Abe Fisher serves only two orders of smoked short rib each night. Don’t be third in line.

Steven Cook and Michael Solomonov are behind what is arguably Philadelphia’s most popular “ethnic restaurant” — the Israeli gold-standard Zahav in Society Hill. For six years, the restaurant has taken the ancient flavors and techniques established by Moroccan, Portuguese and Sephardic Jews and packaged them in a cool and convivial setting. You can sip cocktails made with vodka, Aperol and grapefruit, and there’s Stax and LCD Soundsystem on the speakers, the music turned up high. Dishes like sweetbread schnitzel with beet-brined eggs and fried cauliflower dunked in labneh and mint dance between historical and hotness. But, there is no more winning, and Instagrammed, dish than the pomegranate lamb. A whole shoulder is brined, smoked and then sloooowwwwww roasted and braised with fresh pomegranate juice. It’s such a winner and squarely a reason to visit Philadelphia alone.

Then, last Friday, I tried the smoked short rib at Cook and Solo’s three-week-old Abe Fisher, and I can fairly say that there are now two reasons to visit Philadelphia alone. With respect to the folks in Central Texas, Montreal and Brooklyn (you know who you are), this dish changed the way I think about smoked beef.

Abe Fisher was opened to celebrate Jewish cooking around the world — mostly Ashkenazi in origin — with a well-polished and creative streak that rises to the level of Zahav. Kasha varnishkes is beautifully and decadently reimagined as a ravioli filled with truffle cream — a major upgrade from the simplistic Rosh Hashanah grain and noodle bowl. A version of trout gefilete fish somehow, miraculously, hits the mark. Shrimp fried rice with kosher salami pays tribute to Jewish Christmas, while pan-fried veal schnitzel wrapped in a taco and topped with a fishy mayonnaise vies for the most unorthodox South of the Border interpretation this side of Copenhagen.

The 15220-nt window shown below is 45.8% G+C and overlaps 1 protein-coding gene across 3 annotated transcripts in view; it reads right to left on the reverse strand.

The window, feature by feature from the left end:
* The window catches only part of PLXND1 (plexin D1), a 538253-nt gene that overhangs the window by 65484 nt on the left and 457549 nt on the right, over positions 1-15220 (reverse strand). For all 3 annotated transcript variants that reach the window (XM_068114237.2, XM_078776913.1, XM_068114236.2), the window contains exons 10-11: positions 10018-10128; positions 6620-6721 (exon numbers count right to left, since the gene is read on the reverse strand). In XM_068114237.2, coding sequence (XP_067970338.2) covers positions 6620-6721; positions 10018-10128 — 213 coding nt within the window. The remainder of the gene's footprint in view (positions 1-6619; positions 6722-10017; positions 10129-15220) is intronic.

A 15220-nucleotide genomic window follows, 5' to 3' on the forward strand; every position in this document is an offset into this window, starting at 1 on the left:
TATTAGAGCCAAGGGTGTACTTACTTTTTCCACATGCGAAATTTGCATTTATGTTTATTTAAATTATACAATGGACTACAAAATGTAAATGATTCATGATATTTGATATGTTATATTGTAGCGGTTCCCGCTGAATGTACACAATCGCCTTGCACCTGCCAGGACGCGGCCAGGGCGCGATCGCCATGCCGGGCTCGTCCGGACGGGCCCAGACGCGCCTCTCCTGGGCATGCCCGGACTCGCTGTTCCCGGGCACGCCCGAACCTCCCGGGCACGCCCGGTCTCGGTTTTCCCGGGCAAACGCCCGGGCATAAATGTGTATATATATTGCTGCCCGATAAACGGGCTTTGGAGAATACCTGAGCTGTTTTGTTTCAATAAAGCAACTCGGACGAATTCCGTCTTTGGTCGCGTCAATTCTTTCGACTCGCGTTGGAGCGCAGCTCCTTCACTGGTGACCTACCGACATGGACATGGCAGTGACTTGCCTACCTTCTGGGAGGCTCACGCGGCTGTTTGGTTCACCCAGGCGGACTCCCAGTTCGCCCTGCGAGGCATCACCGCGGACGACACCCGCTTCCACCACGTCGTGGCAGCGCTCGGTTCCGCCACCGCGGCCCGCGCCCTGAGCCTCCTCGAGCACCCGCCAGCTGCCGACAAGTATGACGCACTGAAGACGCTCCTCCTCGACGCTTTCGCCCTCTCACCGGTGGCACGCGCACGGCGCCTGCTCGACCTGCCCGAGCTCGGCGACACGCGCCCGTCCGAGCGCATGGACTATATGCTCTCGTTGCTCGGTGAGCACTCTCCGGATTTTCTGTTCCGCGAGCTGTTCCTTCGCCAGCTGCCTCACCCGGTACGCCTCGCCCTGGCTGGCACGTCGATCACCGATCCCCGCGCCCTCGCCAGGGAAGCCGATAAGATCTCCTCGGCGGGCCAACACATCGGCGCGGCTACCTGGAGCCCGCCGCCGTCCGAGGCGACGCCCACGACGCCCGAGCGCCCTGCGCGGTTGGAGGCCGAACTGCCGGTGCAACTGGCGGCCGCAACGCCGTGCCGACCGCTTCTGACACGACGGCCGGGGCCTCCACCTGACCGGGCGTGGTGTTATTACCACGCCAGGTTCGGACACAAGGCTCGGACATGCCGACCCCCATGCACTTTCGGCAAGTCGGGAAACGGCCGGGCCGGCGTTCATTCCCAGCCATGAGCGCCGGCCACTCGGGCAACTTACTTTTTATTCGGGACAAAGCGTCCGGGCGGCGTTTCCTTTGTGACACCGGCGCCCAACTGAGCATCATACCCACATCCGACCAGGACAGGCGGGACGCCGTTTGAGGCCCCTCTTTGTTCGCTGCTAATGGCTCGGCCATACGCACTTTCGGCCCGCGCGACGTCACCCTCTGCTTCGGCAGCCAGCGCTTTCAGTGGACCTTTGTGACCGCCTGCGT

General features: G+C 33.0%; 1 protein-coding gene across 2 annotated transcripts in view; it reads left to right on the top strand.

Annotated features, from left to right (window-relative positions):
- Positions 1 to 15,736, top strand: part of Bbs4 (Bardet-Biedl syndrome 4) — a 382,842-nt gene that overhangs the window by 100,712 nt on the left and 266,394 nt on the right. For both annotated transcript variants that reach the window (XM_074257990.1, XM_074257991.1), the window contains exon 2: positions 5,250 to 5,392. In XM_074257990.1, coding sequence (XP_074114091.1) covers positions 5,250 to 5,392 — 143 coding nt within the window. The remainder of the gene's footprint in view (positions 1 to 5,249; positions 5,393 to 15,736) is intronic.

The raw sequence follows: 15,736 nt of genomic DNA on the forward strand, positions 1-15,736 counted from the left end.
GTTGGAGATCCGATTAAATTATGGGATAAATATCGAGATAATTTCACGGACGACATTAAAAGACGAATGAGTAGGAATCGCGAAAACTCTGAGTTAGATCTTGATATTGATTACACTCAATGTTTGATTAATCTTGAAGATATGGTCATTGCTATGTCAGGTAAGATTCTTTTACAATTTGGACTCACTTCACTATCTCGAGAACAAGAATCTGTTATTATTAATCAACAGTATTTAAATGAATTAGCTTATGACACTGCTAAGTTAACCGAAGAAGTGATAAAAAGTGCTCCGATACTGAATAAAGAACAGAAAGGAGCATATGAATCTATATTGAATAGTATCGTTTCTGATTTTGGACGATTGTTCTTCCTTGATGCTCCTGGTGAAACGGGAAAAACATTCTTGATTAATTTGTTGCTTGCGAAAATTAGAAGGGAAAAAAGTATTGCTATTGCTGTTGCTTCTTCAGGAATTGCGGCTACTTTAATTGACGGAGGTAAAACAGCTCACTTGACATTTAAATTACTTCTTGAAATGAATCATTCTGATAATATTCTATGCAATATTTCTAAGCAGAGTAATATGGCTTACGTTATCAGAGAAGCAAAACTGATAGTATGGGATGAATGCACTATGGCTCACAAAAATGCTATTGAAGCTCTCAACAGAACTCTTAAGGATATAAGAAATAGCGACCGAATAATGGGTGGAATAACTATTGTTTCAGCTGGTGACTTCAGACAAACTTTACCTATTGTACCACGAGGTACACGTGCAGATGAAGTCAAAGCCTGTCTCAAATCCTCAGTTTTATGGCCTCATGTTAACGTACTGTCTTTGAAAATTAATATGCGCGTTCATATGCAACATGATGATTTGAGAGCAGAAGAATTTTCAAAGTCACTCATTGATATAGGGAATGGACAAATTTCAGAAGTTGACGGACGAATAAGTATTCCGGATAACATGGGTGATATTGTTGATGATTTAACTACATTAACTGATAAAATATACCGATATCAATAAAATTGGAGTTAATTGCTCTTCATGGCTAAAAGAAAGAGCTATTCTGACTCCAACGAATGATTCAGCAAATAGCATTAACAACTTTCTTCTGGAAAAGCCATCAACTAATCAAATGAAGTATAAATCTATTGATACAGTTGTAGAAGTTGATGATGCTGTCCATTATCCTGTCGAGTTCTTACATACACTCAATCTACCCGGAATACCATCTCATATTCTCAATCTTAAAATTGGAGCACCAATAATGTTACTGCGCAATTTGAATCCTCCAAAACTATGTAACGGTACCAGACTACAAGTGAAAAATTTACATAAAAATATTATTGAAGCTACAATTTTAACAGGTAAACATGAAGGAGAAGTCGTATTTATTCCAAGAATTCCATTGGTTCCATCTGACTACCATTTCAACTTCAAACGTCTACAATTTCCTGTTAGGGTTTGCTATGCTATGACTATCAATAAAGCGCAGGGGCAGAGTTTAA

Most of these dishes hit the mark — week three of a restaurant’s life can be a little crazy for all involved. And then, the $125 Montreal-styled smoked short rib for four special arrived at the table and time slowed down.

Montreal smoked meat has gotten a lot of attention as of late. Why? Because: (1) it’s good and (2) it can be REALLY good. It’s different from pastrami in that, besides some subtle spice differences, classic pastrami is brined in a liquid, and Montreal-style is a dry cure. They both get crusted and smoked and they both involve the use of pink salt. “Originally, the short rib was supposed to be a small plate,” says the restaurant’s co-chef Yehuda Sichel. “We kept testing dry-rubbed New York Strips, and one day we made the short rib at the same time and never went back.”

The process is labor intensive. Depending on the size of the short rib (typically, five to seven pounds), there is an eight- to 10-day cure before being smoked over wood chips for two hours, then slow-roasted for two hours in a low-fan convection oven oven at 200 degrees, uncovered, on a rack. “We don’t baste it or touch it,” says Sichel. “We learned to leave it alone to do its thing, until it’s tender.”

Yes, the result is tender. Incredibly tender, in a way that an unctuous short rib should be after this much love and attention (the tougher brisket cut is the typical protein used in this type of smoking). But it’s also deeply smoked and sliced perfectly to reveal a shade of prime rib pink I’d never seen with smoked meat. Our party of five ate in near-silence (the poor vegetarian sixth was left hanging for the eight minutes it took us to polish off the platters — there were two of them involved).

Kasha varnishkes reimagined as a ravioli.

The meat is served with house-baked rye bread, a caraway-maple mustard and two sides: braised cabbage and pickled Persian cucumbers. But, honestly, nobody was eating much of that. The smoked meat is the star, and we were lucky to score one of two nightly orders (the quantity might change with time but, as of this writing, you are advised to call ahead).

“It was a happy accident,” says Cook, happily. “You never think of roasting short ribs, which is synonymous with braise. But we tried doing a very slow roast of short rib at Zahav one day — at a low temp for a long time, and not only was the tenderness there, the flavor was concentrated and beefy.  It wasn’t a stretch to apply to this Montreal smoked meat.” No Steven, not a stretch. You have yourself a new pomegranate lamb shoulder on your hands.